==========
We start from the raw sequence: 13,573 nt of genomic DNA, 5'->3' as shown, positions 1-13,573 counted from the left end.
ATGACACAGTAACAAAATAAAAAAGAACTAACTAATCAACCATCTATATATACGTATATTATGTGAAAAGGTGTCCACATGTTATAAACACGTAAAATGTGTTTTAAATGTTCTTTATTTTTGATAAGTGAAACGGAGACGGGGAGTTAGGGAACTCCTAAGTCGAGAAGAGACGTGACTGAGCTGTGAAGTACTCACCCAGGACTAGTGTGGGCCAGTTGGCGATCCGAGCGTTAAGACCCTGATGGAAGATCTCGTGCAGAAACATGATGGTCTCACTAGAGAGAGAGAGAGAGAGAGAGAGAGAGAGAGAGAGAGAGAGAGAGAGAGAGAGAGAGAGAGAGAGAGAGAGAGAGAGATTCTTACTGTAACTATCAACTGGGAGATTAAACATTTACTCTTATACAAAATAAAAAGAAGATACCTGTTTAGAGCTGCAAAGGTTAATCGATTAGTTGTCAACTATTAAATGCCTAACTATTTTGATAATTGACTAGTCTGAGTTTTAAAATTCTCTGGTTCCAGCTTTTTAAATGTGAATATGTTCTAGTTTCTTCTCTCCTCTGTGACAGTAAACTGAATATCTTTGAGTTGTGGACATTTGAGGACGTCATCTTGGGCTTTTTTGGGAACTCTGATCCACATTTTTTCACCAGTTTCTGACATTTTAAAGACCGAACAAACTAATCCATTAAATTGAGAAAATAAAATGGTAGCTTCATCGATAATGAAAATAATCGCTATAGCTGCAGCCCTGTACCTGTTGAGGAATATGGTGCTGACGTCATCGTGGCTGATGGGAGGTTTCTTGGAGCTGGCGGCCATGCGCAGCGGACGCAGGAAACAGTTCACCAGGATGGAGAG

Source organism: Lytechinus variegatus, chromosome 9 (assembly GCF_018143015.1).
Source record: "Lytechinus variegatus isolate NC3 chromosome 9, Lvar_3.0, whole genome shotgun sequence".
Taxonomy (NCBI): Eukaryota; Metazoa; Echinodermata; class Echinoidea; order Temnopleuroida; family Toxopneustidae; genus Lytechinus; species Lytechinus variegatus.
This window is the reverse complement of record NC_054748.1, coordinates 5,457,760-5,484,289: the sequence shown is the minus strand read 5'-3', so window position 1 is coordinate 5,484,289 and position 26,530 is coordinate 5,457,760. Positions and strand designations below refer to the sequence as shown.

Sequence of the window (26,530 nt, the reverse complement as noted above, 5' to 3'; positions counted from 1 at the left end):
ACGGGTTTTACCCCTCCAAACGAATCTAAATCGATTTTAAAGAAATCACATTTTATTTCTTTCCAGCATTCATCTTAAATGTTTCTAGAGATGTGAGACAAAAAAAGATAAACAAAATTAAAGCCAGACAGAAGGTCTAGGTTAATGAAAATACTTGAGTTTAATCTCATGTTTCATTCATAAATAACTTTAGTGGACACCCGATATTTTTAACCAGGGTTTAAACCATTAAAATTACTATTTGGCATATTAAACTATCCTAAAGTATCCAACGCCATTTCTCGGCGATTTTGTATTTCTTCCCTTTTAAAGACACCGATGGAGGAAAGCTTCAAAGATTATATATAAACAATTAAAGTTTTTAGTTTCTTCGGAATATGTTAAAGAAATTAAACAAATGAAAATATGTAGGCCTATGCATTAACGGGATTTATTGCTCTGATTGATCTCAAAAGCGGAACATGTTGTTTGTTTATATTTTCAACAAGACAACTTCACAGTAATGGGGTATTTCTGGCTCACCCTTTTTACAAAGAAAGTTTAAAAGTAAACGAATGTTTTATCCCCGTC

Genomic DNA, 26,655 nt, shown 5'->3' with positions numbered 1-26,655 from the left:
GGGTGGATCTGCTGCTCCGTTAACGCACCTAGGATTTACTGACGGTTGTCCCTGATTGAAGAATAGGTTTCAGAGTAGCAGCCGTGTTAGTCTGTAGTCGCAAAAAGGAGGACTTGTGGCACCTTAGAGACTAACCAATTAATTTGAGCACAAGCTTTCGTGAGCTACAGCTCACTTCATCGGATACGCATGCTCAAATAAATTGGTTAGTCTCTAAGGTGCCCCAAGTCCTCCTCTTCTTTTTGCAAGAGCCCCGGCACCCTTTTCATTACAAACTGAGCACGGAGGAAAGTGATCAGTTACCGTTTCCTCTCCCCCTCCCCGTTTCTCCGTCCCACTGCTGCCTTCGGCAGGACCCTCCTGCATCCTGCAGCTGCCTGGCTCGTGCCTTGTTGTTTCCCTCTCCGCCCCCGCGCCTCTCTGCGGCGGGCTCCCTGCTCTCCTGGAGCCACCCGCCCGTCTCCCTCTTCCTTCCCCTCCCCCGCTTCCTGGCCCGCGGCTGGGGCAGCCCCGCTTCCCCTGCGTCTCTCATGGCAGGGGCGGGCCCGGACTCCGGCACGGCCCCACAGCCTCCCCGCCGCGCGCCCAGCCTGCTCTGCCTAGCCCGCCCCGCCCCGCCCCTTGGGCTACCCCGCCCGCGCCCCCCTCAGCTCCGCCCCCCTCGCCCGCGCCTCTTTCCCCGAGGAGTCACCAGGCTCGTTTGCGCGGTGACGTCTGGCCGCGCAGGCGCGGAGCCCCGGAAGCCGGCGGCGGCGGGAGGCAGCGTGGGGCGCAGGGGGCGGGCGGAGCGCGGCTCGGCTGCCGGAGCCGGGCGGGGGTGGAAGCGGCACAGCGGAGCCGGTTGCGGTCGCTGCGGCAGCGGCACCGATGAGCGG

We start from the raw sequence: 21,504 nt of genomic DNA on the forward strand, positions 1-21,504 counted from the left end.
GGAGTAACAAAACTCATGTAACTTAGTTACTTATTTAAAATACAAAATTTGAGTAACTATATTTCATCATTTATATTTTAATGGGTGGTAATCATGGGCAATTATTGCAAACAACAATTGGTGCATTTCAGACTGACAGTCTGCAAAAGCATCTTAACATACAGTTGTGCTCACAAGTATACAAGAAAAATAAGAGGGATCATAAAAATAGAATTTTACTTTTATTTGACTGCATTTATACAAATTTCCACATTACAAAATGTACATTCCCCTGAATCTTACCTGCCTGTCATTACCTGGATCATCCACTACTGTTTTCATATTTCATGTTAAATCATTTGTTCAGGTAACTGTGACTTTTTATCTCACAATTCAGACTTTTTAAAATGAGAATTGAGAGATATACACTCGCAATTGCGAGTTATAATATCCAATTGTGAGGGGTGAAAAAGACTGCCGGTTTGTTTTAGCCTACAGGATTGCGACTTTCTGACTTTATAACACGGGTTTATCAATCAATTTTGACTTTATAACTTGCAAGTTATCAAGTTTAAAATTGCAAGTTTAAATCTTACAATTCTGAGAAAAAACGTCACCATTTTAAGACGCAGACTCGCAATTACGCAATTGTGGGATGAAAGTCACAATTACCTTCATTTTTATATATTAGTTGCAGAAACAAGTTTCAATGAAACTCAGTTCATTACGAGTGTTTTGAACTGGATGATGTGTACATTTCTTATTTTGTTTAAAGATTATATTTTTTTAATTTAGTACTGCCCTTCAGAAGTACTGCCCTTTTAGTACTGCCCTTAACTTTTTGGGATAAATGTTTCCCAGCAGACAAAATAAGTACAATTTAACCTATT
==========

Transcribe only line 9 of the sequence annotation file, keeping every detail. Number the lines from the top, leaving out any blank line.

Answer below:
Genomic DNA, 26,655 nt, shown 5'->3' with positions numbered 1-26,655 from the left: